Thus, a comprehensive appraisal of all the relevant circumstances of the individual case is required, in particular those which characterise the situation of the applicant’s country of origin. Those factors include, in particular, under the directive, all relevant facts as they relate to the country of origin at the time of taking a decision on the application. More specifically, the elements to be taken into account in assessing whether there is a real risk of serious harm may also include the intensity of the armed confrontations, the level of organisation of the armed forces involved and the duration of the conflict, as well as other elements such as the geographical scope of the situation of indiscriminate violence, the actual destination of the applicant in the event that he or she is returned to the relevant country or region and potentially intentional attacks against civilians carried out by the parties to the conflict. Consequently, the systematic application by the competent authorities of a Member State of a criterion, such as a minimum number of civilian casualties injured or deceased, in order to determine the intensity of an armed conflict, without examining all the relevant circumstances which characterise the situation of the country of origin of the applicant for subsidiary protection, is contrary to the provisions of Directive 2011/95, in so far as it may lead those authorities to refuse to grant that protection in breach of the Member States’ obligation to identify persons genuinely in need of it."
JA, national of Bosnia and Herzegovina, lodged an application for international protection in Slovenia, which was rejected by a decision of 11 January 2021 and enforceable on 11 February 2021. During the proceedings the applicant was convicted to a custodial sentence of one year and three months, and an entry ban to the territory for a period of 3 years. He submitted a new application for protection after having served the sentence, when it became evident that he will be expelled, and he was placed in administrative detention. He appealed against the administrative detention order, contesting that national provision does not lay down objective criteria making it possible to assess whether he has expressed his intention to introduce a new request for international protection for the sole purpose of delaying the execution of his removal from the Slovenian territory.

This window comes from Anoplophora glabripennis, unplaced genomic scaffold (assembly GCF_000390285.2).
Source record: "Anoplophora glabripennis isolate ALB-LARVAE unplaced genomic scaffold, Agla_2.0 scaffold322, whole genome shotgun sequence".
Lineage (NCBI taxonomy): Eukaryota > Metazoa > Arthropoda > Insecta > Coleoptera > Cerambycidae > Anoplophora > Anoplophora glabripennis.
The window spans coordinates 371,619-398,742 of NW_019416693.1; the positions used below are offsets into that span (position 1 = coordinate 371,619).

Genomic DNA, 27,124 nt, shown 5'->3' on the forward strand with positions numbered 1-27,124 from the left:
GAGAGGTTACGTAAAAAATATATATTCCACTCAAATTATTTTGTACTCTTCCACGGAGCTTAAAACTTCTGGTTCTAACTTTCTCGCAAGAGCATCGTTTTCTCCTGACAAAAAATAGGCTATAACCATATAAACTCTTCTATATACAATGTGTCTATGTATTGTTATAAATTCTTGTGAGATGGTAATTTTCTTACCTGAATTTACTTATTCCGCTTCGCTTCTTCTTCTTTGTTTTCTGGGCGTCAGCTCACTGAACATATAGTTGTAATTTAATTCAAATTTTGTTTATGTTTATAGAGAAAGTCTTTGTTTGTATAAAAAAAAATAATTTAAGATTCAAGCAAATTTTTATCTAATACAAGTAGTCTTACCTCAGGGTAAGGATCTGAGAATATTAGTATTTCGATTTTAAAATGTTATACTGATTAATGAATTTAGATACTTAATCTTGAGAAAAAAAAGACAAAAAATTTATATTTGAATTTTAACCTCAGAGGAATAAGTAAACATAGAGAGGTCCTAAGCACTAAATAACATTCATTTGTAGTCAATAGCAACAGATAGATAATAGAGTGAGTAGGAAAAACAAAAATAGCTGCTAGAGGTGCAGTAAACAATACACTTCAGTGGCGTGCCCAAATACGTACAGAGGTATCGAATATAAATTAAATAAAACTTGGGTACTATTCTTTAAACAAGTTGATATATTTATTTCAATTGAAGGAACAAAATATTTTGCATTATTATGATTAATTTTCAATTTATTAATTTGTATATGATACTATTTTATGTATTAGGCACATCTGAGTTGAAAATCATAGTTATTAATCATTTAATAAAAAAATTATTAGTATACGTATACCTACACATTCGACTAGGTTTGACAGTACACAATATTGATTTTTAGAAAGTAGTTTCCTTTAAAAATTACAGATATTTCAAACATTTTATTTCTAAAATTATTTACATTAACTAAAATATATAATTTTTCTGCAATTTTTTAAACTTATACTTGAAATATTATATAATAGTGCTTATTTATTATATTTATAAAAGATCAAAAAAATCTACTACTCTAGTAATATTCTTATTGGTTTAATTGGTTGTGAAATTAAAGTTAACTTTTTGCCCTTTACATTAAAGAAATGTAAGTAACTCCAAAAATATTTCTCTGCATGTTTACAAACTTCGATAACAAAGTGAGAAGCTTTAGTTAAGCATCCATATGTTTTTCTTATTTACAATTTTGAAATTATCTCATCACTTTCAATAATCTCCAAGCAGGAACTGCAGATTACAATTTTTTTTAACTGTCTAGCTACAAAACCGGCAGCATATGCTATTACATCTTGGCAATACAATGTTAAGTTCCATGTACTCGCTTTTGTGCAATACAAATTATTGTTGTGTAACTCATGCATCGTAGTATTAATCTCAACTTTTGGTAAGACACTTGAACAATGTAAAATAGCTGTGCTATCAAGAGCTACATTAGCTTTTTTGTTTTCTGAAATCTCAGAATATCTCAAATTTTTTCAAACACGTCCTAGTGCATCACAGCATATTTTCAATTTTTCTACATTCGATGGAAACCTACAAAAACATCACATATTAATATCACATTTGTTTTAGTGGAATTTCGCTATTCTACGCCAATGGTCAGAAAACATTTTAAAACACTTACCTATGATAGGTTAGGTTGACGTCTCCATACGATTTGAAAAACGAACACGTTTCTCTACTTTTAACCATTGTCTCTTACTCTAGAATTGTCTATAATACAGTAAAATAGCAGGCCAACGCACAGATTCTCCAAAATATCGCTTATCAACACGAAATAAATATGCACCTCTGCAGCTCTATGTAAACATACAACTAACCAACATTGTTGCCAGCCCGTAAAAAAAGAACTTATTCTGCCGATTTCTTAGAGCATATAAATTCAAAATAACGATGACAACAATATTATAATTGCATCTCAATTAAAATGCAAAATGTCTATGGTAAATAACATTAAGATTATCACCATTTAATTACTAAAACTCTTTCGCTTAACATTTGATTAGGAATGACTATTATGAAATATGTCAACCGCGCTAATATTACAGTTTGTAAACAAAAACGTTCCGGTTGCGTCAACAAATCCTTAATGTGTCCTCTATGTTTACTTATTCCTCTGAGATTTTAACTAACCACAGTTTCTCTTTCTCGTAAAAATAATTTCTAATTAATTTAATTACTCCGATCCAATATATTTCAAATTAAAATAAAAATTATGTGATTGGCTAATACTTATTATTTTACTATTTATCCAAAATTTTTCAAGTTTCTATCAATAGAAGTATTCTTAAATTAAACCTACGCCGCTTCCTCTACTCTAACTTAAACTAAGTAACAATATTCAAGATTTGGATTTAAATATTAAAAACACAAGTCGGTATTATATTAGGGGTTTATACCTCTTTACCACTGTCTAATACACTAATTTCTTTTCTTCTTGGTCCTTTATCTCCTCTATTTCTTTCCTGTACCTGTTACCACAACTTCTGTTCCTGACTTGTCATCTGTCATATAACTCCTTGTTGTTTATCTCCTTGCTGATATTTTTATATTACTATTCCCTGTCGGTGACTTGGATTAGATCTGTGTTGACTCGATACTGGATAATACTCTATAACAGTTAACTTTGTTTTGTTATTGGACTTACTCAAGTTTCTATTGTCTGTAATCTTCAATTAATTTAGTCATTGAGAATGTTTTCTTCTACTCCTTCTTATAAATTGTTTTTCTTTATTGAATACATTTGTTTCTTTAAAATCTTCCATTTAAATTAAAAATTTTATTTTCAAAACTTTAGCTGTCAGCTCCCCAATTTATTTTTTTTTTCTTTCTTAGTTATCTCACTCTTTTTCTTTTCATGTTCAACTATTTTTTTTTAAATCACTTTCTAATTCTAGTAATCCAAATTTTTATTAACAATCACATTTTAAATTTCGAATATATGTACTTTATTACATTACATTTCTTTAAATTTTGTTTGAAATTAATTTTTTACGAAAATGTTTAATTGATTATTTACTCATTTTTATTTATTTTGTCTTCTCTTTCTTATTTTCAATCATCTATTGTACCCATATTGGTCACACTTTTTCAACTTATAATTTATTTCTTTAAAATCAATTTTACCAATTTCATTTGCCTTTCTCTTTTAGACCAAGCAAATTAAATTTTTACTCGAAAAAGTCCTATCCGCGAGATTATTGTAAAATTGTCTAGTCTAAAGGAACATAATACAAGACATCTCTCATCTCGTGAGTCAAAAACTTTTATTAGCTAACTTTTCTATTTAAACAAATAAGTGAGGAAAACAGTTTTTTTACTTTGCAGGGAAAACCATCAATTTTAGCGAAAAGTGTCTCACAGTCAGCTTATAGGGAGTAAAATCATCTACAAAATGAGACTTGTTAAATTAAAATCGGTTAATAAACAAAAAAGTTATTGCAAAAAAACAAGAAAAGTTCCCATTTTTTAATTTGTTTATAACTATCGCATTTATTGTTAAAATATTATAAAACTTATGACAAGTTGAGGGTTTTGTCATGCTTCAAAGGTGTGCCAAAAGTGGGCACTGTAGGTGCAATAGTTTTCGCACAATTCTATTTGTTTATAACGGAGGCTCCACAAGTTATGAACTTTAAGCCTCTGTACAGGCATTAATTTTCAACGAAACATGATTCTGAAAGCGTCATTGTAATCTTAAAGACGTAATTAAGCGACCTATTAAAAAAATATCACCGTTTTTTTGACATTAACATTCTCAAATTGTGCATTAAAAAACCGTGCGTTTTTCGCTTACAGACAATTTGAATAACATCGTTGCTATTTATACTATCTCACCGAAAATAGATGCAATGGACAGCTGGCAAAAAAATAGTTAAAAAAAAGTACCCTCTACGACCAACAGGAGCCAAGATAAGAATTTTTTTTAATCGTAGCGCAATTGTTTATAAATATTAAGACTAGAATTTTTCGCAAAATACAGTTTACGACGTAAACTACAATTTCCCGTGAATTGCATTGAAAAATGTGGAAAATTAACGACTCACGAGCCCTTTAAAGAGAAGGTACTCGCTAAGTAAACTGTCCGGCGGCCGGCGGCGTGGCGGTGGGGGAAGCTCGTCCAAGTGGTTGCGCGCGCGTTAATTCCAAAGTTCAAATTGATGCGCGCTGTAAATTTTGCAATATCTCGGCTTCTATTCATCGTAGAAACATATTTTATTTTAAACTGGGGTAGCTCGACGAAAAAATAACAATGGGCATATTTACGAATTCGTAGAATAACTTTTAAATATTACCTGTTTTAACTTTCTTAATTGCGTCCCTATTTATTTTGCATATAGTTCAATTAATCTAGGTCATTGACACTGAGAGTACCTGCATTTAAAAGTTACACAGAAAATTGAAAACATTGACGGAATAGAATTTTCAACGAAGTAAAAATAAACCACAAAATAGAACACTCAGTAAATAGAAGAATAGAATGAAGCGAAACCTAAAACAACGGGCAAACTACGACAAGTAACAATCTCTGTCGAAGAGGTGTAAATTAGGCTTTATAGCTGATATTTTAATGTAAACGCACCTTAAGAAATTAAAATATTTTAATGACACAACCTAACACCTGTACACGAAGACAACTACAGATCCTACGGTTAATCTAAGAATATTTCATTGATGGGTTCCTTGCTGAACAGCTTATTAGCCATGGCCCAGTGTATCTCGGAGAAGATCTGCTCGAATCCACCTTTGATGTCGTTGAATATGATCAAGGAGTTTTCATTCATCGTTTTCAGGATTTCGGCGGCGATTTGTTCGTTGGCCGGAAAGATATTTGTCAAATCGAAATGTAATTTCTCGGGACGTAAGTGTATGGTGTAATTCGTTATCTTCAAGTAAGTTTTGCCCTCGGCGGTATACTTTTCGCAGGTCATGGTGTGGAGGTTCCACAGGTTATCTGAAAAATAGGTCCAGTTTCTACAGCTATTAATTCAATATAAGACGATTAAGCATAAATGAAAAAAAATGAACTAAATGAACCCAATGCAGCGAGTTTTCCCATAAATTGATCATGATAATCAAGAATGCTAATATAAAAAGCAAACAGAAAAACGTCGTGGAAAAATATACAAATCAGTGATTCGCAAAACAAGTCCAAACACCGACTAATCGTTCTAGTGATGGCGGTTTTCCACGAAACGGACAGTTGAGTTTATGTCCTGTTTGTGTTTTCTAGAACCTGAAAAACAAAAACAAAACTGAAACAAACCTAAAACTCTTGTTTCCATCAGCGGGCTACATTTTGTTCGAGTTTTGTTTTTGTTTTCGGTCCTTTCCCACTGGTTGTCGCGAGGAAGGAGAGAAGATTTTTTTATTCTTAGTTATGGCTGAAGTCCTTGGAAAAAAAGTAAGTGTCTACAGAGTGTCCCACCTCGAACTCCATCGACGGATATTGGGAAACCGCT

The administrative court ordered on 11 March 2021 that, until delivery of a final decision on the merits of the appeal, the applicant shall be detained at the reception centre for asylum seekers in Ljubljana and referred the case within the urgent preliminary ruling procedure before the CJEU on interpretation of art. 8 (3) first subparagraph, (d) of the Reception Directive as it was transposed into national law.
In that regard, the referring court wonders whether, by providing that a person in the position of JA must already have had the possibility of applying for international protection, Article 84 (1), third indent, of ZMZ-1 provides for an 'objective criterion' within the meaning of the first subparagraph of Article 8 (3) (d) of Directive 2013/33.
The CJEU held that the ground for detention referred to in the first subparagraph of Article 8 (3) (d) of Directive 2013/33 is subject to two distinct cumulative conditions. It is necessary, on the one hand, for the applicant for international protection to already be the subject of detention for the purposes of removal under Chapter IV of Directive 2008/115 and, on the other hand, that there are reasonable grounds, based on objective criteria, to believe that the applicant has submitted the application for international protection for the sole purpose of delaying or preventing the execution of the return order.
As regards the objective criteria on the basis of which the competent authorities of the Member States must base their reasonable grounds under the first subparagraph of Article 8 (3) (d) of Directive 2013/33, it is appropriate to note that this provision, although not defining the concept of "objective criteria", provides an example of a criterion which may be invoked by these authorities, namely the fact that the applicant for international protection has already had the possibility of accessing the asylum procedure.
The CJEU answered thus that it must be considered that the fact that the applicant for international protection has already had the possibility of accessing the asylum procedure constitutes one of the objective criteria which the competent national authorities can invoke to justify that there are reasonable grounds to believe that the person concerned has submitted the application for international protection for the sole purpose of delaying or preventing the execution of the return order.